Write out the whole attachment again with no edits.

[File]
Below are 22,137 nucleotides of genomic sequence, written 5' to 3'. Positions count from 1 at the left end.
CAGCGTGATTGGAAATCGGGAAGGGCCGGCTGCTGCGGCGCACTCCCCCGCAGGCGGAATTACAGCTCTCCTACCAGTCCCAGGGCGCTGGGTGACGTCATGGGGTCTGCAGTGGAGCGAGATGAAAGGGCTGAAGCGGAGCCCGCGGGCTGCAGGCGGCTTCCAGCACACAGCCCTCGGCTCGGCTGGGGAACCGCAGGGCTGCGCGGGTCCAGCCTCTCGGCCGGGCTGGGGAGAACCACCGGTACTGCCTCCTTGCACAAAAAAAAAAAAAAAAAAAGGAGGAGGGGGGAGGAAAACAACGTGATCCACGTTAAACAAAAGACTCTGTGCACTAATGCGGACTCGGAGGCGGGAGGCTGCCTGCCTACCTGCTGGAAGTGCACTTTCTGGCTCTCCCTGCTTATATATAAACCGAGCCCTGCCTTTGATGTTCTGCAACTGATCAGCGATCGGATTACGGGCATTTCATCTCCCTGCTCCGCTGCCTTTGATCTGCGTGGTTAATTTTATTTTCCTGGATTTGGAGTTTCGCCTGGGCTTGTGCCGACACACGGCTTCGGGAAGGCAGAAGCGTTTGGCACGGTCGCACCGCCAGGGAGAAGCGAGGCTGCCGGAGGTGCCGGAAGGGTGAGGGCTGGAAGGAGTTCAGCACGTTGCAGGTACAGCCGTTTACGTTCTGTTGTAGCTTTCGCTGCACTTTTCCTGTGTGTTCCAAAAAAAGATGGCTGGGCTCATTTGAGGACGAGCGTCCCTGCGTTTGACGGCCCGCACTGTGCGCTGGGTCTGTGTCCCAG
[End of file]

Below are 22,137 nucleotides of genomic sequence, written 5' to 3'. Positions count from 1 at the left end.
CAGCGTGATTGGAAATCGGGAAGGGCCGGCTGCTGCGGCGCACTCCCCCGCAGGCGGAATTACAGCTCTCCTACCAGTCCCAGGGCGCTGGGTGACGTCATGGGGTCTGCAGTGGAGCGAGATGAAAGGGCTGAAGCGGAGCCCGCGGGCTGCAGGCGGCTTCCAGCACACAGCCCTCGGCTCGGCTGGGGAACCGCAGGGCTGCGCGGGTCCAGCCTCTCGGCCGGGCTGGGGAGAACCACCGGTACTGCCTCCTTGCACAAAAAAAAAAAAAAAAAAAGGAGGAGGGGGGAGGAAAACAACGTGATCCACGTTAAACAAAAGACTCTGTGCACTAATGCGGACTCGGAGGCGGGAGGCTGCCTGCCTACCTGCTGGAAGTGCACTTTCTGGCTCTCCCTGCTTATATATAAACCGAGCCCTGCCTTTGATGTTCTGCAACTGATCAGCGATCGGATTACGGGCATTTCATCTCCCTGCTCCGCTGCCTTTGATCTGCGTGGTTAATTTTATTTTCCTGGATTTGGAGTTTCGCCTGGGCTTGTGCCGACACACGGCTTCGGGAAGGCAGAAGCGTTTGGCACGGTCGCACCGCCAGGGAGAAGCGAGGCTGCCGGAGGTGCCGGAAGGGTGAGGGCTGGAAGGAGTTCAGCACGTTGCAGGTACAGCCGTTTACGTTCTGTTGTAGCTTTCGCTGCACTTTTCCTGTGTGTTCCAAAAAAAGATGGCTGGGCTCATTTGAGGACGAGCGTCCCTGCGTTTGACGGCCCGCACTGTGCGCTGGGTCTGTGTCCCAG